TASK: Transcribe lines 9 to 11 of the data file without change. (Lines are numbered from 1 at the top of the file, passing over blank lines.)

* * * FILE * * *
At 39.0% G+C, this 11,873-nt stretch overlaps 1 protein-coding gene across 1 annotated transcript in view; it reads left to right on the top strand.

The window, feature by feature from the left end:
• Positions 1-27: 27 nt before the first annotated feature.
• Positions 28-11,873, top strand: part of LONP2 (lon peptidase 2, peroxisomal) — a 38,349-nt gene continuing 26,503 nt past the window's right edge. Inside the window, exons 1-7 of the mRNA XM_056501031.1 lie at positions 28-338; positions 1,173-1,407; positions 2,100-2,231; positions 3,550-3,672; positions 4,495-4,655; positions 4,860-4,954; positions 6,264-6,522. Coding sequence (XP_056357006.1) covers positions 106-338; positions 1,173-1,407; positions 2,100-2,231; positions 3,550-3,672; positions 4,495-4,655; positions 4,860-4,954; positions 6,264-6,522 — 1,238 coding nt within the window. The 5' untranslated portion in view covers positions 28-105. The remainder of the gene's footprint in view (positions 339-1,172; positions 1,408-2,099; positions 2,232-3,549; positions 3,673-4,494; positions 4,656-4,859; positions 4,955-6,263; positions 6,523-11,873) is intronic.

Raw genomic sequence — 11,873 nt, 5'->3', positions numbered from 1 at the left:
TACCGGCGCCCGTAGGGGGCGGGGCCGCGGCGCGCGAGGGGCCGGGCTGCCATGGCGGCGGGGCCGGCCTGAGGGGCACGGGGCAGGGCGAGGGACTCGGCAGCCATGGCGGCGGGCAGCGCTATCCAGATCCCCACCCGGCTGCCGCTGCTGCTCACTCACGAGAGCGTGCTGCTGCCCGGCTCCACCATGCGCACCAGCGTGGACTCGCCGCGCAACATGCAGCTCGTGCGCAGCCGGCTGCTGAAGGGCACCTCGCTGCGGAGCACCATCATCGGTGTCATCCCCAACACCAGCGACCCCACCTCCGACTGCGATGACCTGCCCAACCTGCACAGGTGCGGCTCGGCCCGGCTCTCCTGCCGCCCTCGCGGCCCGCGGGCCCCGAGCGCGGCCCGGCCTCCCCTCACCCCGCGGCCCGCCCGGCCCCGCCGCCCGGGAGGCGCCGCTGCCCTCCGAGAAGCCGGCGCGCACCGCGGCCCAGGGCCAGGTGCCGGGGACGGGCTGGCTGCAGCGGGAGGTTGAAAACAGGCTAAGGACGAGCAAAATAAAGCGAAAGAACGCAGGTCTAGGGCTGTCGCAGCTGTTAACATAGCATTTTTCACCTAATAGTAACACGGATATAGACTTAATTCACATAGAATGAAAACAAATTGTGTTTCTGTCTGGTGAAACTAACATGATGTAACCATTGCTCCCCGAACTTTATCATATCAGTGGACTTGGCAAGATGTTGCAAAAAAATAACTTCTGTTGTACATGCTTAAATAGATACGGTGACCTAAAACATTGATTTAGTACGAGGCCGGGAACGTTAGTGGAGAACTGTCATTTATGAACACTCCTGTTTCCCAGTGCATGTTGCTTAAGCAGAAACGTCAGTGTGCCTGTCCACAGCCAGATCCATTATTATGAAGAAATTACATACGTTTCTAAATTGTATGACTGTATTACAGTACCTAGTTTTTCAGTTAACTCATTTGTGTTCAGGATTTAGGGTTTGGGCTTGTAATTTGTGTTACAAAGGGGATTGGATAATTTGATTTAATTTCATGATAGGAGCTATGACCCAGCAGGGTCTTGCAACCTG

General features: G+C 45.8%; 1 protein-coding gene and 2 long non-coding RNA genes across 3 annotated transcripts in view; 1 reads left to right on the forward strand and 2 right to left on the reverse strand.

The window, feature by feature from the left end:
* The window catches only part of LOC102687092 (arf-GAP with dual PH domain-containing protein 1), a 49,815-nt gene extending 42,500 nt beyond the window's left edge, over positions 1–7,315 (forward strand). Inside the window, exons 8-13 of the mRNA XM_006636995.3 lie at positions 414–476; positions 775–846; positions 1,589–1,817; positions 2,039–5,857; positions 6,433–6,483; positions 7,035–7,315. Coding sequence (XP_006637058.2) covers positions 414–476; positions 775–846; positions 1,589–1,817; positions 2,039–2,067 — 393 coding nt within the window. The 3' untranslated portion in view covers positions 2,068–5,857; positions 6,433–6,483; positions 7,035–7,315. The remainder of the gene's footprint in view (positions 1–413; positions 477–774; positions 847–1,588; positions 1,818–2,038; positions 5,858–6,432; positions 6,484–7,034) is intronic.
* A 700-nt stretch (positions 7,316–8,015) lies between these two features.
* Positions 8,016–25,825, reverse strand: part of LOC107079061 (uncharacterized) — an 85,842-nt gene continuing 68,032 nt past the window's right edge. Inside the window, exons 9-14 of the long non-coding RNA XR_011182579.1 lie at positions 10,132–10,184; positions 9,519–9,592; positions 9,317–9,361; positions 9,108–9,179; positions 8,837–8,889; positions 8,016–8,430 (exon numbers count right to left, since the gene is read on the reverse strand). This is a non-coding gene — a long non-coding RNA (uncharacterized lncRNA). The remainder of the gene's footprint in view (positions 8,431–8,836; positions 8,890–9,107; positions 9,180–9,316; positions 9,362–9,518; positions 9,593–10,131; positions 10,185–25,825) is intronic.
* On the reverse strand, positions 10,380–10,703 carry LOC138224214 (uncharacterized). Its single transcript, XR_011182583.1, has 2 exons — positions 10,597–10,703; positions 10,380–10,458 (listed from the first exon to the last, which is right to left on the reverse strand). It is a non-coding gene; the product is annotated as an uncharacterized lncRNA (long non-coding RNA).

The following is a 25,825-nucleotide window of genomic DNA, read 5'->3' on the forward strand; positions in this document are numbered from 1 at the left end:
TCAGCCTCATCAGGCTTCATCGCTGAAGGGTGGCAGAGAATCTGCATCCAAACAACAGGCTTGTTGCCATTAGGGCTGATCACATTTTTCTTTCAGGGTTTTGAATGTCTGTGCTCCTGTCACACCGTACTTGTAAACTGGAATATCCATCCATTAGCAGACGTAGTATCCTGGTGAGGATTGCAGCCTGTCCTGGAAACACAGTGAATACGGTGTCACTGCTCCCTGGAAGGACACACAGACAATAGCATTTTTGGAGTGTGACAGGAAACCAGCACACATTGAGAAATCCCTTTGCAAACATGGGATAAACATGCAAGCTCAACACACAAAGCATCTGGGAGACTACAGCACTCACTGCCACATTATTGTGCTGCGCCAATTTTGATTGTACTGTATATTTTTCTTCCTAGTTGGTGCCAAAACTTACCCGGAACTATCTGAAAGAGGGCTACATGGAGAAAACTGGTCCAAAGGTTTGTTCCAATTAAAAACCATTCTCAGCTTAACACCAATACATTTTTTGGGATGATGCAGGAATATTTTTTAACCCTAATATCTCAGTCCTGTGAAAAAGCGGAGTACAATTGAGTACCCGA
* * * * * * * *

* The window catches only part of LOC102687092 (arf-GAP with dual PH domain-containing protein 1), a 49,815-nt gene extending 42,500 nt beyond the window's left edge, over positions 1–7,315 (forward strand). Inside the window, exons 8-13 of the mRNA XM_006636995.3 lie at positions 414–476; positions 775–846; positions 1,589–1,817; positions 2,039–5,857; positions 6,433–6,483; positions 7,035–7,315. Coding sequence (XP_006637058.2) covers positions 414–476; positions 775–846; positions 1,589–1,817; positions 2,039–2,067 — 393 coding nt within the window. The 3' untranslated portion in view covers positions 2,068–5,857; positions 6,433–6,483; positions 7,035–7,315. The remainder of the gene's footprint in view (positions 1–413; positions 477–774; positions 847–1,588; positions 1,818–2,038; positions 5,858–6,432; positions 6,484–7,034) is intronic.
* A 700-nt stretch (positions 7,316–8,015) lies between these two features.
* Positions 8,016–25,825, reverse strand: part of LOC107079061 (uncharacterized) — an 85,842-nt gene continuing 68,032 nt past the window's right edge. Inside the window, exons 9-14 of the long non-coding RNA XR_011182579.1 lie at positions 10,132–10,184; positions 9,519–9,592; positions 9,317–9,361; positions 9,108–9,179; positions 8,837–8,889; positions 8,016–8,430 (exon numbers count right to left, since the gene is read on the reverse strand). This is a non-coding gene — a long non-coding RNA (uncharacterized lncRNA). The remainder of the gene's footprint in view (positions 8,431–8,836; positions 8,890–9,107; positions 9,180–9,316; positions 9,362–9,518; positions 9,593–10,131; positions 10,185–25,825) is intronic.